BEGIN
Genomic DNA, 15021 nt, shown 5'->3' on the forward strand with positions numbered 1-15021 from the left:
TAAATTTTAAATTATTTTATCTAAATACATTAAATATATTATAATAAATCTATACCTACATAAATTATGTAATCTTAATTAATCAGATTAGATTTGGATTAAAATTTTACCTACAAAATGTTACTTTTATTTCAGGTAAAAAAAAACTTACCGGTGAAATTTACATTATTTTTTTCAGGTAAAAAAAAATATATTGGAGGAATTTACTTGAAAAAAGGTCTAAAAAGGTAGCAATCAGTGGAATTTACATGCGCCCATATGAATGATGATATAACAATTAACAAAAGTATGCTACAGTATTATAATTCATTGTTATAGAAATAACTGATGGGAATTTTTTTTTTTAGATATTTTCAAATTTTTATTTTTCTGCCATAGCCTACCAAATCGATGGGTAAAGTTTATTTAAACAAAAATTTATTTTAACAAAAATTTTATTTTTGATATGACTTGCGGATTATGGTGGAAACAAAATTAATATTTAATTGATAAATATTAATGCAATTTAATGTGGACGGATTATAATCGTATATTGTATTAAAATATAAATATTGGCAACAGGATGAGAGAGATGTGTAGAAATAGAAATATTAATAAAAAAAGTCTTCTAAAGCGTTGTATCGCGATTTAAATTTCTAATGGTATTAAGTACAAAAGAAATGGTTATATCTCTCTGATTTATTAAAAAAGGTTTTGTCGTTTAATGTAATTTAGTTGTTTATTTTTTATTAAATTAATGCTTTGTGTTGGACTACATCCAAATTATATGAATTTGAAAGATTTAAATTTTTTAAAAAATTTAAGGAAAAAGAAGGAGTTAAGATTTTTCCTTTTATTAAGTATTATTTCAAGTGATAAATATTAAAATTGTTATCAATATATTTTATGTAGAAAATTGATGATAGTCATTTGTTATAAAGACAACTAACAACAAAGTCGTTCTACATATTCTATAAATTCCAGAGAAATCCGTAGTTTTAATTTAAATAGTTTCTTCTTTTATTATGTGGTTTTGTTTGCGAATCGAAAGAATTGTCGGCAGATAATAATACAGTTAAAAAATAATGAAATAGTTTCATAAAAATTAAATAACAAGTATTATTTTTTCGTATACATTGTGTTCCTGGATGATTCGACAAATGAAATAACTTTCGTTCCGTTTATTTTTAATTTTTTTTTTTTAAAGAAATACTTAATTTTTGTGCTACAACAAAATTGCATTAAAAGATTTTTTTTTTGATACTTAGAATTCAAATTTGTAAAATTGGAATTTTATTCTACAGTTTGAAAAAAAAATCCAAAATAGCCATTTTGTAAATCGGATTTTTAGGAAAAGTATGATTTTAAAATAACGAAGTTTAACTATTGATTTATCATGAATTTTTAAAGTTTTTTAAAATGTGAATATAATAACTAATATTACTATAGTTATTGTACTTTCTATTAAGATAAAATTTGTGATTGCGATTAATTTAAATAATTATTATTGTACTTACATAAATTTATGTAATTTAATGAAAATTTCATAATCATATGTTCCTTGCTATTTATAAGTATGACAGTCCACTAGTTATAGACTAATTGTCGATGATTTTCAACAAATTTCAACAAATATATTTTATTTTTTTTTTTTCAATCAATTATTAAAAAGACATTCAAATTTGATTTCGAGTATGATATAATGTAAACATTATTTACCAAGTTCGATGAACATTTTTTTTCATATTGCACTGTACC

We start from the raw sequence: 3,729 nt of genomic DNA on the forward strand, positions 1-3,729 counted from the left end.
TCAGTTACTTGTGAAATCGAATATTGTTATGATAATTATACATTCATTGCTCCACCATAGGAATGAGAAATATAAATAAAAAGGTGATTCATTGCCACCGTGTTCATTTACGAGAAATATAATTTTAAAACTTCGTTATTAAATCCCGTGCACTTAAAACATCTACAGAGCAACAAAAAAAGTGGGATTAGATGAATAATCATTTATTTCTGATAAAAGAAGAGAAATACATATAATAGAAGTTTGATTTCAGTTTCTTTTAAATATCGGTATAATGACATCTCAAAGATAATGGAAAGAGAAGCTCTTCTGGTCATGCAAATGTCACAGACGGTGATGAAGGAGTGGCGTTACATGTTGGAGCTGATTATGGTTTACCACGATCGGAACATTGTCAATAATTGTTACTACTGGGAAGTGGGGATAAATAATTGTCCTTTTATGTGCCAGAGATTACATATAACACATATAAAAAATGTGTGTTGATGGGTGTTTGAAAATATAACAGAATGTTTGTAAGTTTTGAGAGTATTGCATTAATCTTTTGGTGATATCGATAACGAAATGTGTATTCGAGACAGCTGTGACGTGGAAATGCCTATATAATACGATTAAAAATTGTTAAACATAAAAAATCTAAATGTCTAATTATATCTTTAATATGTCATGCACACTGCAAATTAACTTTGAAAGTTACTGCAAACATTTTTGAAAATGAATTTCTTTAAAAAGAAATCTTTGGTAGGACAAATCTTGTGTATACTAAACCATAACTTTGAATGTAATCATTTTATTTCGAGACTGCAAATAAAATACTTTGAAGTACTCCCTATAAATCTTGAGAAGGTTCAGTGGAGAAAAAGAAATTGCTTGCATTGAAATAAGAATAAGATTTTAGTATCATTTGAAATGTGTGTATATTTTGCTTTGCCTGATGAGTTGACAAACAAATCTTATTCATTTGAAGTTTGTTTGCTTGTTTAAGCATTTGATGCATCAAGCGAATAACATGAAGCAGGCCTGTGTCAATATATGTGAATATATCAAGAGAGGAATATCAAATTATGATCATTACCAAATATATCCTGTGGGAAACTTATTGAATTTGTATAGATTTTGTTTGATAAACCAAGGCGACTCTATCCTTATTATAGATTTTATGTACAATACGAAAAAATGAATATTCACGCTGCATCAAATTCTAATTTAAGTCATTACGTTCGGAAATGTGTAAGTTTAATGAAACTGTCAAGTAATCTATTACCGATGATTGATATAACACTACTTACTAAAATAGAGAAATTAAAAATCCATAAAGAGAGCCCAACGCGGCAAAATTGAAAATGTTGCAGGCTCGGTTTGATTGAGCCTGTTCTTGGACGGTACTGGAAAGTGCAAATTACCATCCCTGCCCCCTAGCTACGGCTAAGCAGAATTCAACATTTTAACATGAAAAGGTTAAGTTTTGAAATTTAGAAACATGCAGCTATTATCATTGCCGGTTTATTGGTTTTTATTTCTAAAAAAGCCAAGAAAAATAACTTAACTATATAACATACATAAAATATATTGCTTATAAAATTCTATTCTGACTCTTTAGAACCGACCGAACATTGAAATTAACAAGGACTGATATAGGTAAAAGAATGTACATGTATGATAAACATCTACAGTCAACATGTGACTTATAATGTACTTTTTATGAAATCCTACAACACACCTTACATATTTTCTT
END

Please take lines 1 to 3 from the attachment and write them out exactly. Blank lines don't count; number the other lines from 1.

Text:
Genomic DNA, 15021 nt, shown 5'->3' on the forward strand with positions numbered 1-15021 from the left:
TAAATTTTAAATTATTTTATCTAAATACATTAAATATATTATAATAAATCTATACCTACATAAATTATGTAATCTTAATTAATCAGATTAGATTTGGATTAAAATTTTACCTACAAAATGTTACTTTTATTTCAGGTAAAAAAAAACTTACCGGTGAAATTTACATTATTTTTTTCAGGTAAAAAAAAATATATTGGAGGAATTTACTTGAAAAAAGGTCTAAAAAGGTAGCAATCAGTGGAATTTACATGCGCCCATATGAATGATGATATAACAATTAACAAAAGTATGCTACAGTATTATAATTCATTGTTATAGAAATAACTGATGGGAATTTTTTTTTTTAGATATTTTCAAATTTTTATTTTTCTGCCATAGCCTACCAAATCGATGGGTAAAGTTTATTTAAACAAAAATTTATTTTAACAAAAATTTTATTTTTGATATGACTTGCGGATTATGGTGGAAACAAAATTAATATTTAATTGATAAATATTAATGCAATTTAATGTGGACGGATTATAATCGTATATTGTATTAAAATATAAATATTGGCAACAGGATGAGAGAGATGTGTAGAAATAGAAATATTAATAAAAAAAGTCTTCTAAAGCGTTGTATCGCGATTTAAATTTCTAATGGTATTAAGTACAAAAGAAATGGTTATATCTCTCTGATTTATTAAAAAAGGTTTTGTCGTTTAATGTAATTTAGTTGTTTATTTTTTATTAAATTAATGCTTTGTGTTGGACTACATCCAAATTATATGAATTTGAAAGATTTAAATTTTTTAAAAAATTTAAGGAAAAAGAAGGAGTTAAGATTTTTCCTTTTATTAAGTATTATTTCAAGTGATAAATATTAAAATTGTTATCAATATATTTTATGTAGAAAATTGATGATAGTCATTTGTTATAAAGACAACTAACAACAAAGTCGTTCTACATATTCTATAAATTCCAGAGAAATCCGTAGTTTTAATTTAAATAGTTTCTTCTTTTATTATGTGGTTTTGTTTGCGAATCGAAAGAATTGTCGGCAGATAATAATACAGTTAAAAAATAATGAAATAGTTTCATAAAAATTAAATAACAAGTATTATTTTTTCGTATACATTGTGTTCCTGGATGATTCGACAAATGAAATAACTTTCGTTCCGTTTATTTTTAATTTTTTTTTTTTAAAGAAATACTTAATTTTTGTGCTACAACAAAATTGCATTAAAAGATTTTTTTTTTGATACTTAGAATTCAAATTTGTAAAATTGGAATTTTATTCTACAGTTTGAAAAAAAAATCCAAAATAGCCATTTTGTAAATCGGATTTTTAGGAAAAGTATGATTTTAAAATAACGAAGTTTAACTATTGATTTATCATGAATTTTTAAAGTTTTTTAAAATGTGAATATAATAACTAATATTACTATAGTTATTGTACTTTCTATTAAGATAAAATTTGTGATTGCGATTAATTTAAATAATTATTATTGTACTTACATAAATTTATGTAATTTAATGAAAATTTCATAATCATATGTTCCTTGCTATTTATAAGTATGACAGTCCACTAGTTATAGACTAATTGTCGATGATTTTCAACAAATTTCAACAAATATATTTTATTTTTTTTTTTTCAATCAATTATTAAAAAGACATTCAAATTTGATTTCGAGTATGATATAATGTAAACATTATTTACCAAGTTCGATGAACATTTTTTTTCATATTGCACTGTACC

We start from the raw sequence: 3,729 nt of genomic DNA on the forward strand, positions 1-3,729 counted from the left end.